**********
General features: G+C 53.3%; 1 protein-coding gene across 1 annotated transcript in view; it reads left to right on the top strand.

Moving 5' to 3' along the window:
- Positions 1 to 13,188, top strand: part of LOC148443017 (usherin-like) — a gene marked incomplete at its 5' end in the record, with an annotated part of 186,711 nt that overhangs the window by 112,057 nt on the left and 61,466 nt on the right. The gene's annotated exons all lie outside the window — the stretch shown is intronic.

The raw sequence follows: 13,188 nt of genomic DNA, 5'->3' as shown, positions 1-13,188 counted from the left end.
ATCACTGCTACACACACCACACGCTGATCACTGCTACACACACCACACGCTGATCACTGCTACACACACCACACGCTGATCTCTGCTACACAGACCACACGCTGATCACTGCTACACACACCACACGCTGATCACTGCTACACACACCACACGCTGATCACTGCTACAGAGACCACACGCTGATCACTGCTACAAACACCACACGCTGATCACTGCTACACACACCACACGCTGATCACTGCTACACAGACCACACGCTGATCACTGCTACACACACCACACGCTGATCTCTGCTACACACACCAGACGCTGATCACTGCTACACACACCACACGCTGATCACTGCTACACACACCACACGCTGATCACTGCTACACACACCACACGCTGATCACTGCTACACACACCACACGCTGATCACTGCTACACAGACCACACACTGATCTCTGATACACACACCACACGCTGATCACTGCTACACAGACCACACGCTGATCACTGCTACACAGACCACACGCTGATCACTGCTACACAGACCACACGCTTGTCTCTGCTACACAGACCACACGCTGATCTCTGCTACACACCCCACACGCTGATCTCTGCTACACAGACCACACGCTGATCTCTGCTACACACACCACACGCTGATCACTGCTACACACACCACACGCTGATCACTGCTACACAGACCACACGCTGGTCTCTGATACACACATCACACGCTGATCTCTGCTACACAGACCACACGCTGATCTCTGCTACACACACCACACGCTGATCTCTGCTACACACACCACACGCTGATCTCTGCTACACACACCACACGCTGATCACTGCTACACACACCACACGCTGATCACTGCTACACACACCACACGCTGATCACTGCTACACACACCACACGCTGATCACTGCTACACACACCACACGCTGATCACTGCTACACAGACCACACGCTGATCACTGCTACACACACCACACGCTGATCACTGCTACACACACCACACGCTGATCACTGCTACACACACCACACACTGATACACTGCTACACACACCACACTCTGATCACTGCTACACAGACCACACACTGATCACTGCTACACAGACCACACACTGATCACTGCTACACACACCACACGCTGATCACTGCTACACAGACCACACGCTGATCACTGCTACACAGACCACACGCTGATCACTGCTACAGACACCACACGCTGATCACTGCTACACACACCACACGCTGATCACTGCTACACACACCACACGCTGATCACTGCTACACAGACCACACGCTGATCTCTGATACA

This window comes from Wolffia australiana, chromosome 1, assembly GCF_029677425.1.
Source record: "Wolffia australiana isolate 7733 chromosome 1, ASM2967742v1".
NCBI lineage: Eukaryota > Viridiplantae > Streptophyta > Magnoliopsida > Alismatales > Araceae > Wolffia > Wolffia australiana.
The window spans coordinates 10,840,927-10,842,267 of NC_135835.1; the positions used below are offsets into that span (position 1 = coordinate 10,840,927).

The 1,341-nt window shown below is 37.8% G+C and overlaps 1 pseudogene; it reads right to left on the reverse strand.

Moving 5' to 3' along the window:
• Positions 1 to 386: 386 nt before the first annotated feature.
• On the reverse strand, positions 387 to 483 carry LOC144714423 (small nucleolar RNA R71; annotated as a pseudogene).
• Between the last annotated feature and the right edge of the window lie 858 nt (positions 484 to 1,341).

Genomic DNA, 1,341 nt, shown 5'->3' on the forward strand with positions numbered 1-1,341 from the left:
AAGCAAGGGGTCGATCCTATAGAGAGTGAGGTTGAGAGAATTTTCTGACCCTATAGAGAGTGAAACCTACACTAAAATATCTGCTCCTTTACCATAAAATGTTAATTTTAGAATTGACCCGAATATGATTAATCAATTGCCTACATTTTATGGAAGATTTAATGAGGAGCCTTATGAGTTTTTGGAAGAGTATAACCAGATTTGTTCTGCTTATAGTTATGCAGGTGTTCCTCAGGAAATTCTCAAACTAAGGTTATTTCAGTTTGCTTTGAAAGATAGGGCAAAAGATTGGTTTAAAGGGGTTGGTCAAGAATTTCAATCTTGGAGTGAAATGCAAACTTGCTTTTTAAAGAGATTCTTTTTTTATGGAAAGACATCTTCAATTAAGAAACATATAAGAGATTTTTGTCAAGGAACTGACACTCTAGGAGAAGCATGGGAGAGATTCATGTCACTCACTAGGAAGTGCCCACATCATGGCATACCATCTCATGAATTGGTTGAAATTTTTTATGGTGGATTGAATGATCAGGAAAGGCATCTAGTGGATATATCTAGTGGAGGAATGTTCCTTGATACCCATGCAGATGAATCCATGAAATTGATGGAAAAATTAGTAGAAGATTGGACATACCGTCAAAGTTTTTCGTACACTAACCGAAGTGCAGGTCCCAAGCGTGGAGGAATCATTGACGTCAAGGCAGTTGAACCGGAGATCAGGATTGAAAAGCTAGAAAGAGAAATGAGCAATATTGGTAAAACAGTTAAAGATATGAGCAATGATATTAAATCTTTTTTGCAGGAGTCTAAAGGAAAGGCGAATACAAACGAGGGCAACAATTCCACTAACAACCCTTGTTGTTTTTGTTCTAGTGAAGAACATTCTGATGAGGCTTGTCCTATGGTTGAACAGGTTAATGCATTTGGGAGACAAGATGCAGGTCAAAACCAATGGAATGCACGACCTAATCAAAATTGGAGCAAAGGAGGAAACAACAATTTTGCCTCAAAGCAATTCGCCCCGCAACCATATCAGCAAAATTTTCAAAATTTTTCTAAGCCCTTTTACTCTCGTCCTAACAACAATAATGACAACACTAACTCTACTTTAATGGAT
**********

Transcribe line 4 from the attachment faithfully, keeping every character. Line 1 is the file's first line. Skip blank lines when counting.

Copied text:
The raw sequence follows: 13,188 nt of genomic DNA, 5'->3' as shown, positions 1-13,188 counted from the left end.